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1) Did you check all of the wire splices at the fan ceiling box for a faulty or loose connection? No power in the other rooms either indicates a tripped breaker or a loose wiring connection. Possible that the 2 other rooms are fed off of the same circuit as the ceiling fan?
2) Did you completely turn OFF all breakers in the panel and then turn them back to the ON position? Does the main electrical panel have any Arc Fault breakers or GFCI breakers that the fan and/or other rooms are connected too? Also check your regular GFCI receptacles for any tripping. Doubt that the other rooms or the fan are connected via a GFCI, but anything is possible.
3) Do you have a 2-prong AC voltage tester (contact type) or an AC voltmeter to measure the voltages on each breaker? By checking the voltages on all single pole 15 and 20 amp breakers, this will isolate if you have a breaker problem or a loose wiring connection in either in the ceiling fan box or the other rooms. If you can measure 120 volts at each of the 15 or 20 amp breakers and all is good, then the problem is a loose connection possibly in the ceiling fan box or the other 2 rooms that are without power. Even a loose receptacle or wall switch wiring connection/splices can cause this problem.
4) What is the wiring scheme in your house? Romex cables or conduit?
5) Was there any recent electrical performed anywhere in the house with the exception of swapping out the light bulb?
(1) - Obviously the lights in the other two rooms are on the same circuit.
(2) - There are no arcfault breakers - there may be one GFCI breaker for the bathroom (which is one of the lights that went out) -- it has a yellow tab on top -- HOW do I reset it?
(3) and (5) I do not have a voltage tester. No other electrical work has been done. I just wanted to change a burnt out light bulb but I got these other problems.
(4) - Romex -- house was built in 1986.
1) Thank you for the replies Henry
2) A GFCI circuit breaker will have a test and a reset button on it. Hit the reset button and see if that works.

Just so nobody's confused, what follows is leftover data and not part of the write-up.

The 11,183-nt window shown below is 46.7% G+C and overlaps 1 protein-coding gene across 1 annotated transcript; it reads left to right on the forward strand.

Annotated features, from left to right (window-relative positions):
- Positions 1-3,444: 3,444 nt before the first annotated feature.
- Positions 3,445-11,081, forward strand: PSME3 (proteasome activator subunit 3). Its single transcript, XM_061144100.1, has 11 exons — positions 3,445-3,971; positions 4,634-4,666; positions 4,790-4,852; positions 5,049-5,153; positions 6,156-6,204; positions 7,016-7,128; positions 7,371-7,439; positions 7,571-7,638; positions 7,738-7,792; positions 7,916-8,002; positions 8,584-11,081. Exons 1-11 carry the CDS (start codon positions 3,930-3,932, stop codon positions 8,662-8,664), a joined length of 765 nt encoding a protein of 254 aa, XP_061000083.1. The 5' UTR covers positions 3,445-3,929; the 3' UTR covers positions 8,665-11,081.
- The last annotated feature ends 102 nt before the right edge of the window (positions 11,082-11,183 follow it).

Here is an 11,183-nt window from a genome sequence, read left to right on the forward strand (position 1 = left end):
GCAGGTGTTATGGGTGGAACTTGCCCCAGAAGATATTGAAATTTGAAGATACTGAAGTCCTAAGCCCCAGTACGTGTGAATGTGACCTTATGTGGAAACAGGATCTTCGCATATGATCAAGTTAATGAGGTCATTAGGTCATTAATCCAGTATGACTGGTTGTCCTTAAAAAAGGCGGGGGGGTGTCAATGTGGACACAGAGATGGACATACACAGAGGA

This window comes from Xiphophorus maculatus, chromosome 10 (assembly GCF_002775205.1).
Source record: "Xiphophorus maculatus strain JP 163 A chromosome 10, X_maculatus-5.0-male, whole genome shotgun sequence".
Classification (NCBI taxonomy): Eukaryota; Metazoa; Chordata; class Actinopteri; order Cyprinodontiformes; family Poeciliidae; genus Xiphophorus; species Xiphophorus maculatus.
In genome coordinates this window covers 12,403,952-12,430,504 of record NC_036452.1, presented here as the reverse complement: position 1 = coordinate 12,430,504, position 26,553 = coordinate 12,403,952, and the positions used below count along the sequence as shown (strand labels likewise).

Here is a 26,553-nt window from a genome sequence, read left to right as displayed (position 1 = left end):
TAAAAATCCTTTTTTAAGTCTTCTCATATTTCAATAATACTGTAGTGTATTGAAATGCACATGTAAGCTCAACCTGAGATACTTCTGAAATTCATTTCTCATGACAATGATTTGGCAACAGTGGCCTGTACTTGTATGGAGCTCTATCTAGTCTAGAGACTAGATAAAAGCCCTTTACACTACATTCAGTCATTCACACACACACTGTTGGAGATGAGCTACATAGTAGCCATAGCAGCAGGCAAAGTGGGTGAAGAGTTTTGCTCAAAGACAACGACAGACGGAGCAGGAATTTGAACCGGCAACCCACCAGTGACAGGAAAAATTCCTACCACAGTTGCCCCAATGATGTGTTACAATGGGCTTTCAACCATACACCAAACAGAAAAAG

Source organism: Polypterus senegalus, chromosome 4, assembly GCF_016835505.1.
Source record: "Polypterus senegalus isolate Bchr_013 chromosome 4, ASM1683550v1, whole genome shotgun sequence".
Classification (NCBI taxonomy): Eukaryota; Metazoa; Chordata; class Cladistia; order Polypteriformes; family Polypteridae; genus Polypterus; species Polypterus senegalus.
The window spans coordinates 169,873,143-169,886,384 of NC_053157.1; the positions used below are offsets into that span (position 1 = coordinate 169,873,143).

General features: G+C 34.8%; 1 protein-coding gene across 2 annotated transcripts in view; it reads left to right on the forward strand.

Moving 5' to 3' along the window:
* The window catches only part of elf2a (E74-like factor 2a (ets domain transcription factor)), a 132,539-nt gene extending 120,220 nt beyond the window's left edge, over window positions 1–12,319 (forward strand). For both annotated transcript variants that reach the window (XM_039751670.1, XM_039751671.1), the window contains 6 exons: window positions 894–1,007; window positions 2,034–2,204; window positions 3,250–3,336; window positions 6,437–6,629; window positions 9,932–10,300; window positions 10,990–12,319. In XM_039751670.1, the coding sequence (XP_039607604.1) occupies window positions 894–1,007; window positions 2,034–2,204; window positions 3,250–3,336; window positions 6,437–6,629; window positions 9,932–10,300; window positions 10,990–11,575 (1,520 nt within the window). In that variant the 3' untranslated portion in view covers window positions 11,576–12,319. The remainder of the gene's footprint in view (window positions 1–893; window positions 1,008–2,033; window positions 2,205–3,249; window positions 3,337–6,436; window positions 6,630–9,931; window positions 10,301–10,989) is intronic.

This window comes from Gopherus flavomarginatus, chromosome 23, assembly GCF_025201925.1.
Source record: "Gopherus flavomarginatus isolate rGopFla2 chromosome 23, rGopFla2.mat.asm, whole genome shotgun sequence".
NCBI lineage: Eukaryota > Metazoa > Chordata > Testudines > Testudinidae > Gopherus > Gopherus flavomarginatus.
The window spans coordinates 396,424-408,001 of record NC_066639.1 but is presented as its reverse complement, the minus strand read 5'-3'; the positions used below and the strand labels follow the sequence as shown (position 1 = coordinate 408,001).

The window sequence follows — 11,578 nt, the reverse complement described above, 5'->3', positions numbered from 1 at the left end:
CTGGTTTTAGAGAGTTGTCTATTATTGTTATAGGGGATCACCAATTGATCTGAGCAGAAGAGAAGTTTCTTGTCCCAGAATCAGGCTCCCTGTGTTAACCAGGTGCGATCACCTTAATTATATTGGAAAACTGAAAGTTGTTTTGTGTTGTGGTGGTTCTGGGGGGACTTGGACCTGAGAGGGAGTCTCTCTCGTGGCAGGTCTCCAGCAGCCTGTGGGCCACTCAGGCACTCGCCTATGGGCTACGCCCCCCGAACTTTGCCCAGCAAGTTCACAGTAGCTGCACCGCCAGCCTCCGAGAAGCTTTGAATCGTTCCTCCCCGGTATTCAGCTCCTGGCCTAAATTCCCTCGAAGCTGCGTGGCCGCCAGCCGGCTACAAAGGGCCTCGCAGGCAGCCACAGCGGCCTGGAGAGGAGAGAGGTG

3) As I suggested in my initial reply, I would try to reset all of the 15 and 20 amp single pole breakers by completely turning them OFF and then back ON.
4) You may also have a wall receptacle that has a loose wiring connection that is causing the problem. Refer to the procedure shown below and try it in all 3 rooms.
You have a circuit with dead outlets and maybe some dead lights on it or you're experiencing flickering on a circuit. You will need a 2 wire voltage tester to check the outlet. A Multimeter or a Volt/Con are suggested. I prefer the Volt/Con because there are no settings to make, it does continuity and is audible. Success begins with knowing what you're looking for.
1] No voltage reading between the hot and the neutral or ground indicates an open hot.
2] No reading between the hot and the neutral but 120V between the hot and ground and 120V between the neutral and ground indicates an open neutral.
3] No continuity between the neutral and ground - Check for tripped GFCI device first
4] If all the branch circuit breaker are on you have a bad connection on the hot or neutral wires. The usual cause is a bad connection, either a termination on a device or connection in a wire nut.
Over the years I've found the easiest way to locate the opening needing examination and correction is to wiggle the devices.
5] The first step in this exercise is to get a lamp to act as an alert. Make sure the lamp works and in the on position. You may also use something like a vacuum cleaner or blow dryer, for an audible alert. Don't use anything electronic, like a radio.
6] Plug it into a dead outlet.
7] Now with a cube tester or any plug you will need to go to all the dead outlets and any live outlets in the area, insert the plug and wiggle the device side to side slightly. Watch the test lamp or listen for the other alerts as you wiggle the devices.
If the loose or bad connection is present the wiggle action may make it contact briefly and the lamp or the other things will alert you . Having found the suspected outlet all that is left is to correct the bad connection.
If the device is a push back wired device, this probably is the cause of the circuit failure. All wires must be terminated under the screws. Also you should never put more than one wire under a screw.
This troubleshooting procedure works in most cases and won't have you open boxes un-necessarily.
Keep in mind that the problem is in one of two places in the circuit, either in the first dead outlet or the
5) If resetting the GFCI breaker and the other breakers and the wiggle procedure does not work, then you will need a 2 prong AC voltage tester to confirm that the breakers are functioning correctly by measuring 120 volts at each of the 15 or 20 amp single pole breakers. Since the breakers are the source of your power, this needs to be confirmed they are working in order to isolate the problem. If the breakers are all good, then you have a faulty wiring connection splice either at the ceiling fan box or possibly in one of the other rooms.
Hope this helps.........If you have any additional questions, let me know and I'll be glad to answer them for you.
Otherwise, don't forget to rate me before you log Off.The next time you have an electrical question, you can also request for me at:http://www.justanswer.com/home-improvement/expert-your-electrician ..........Thanks..............Kevin!
Henry............Thank you for the excellent service rating..............much appreciated!
If you have any other questions, just let me know.
Take care and have a great evening............Thanks again..............Kevin!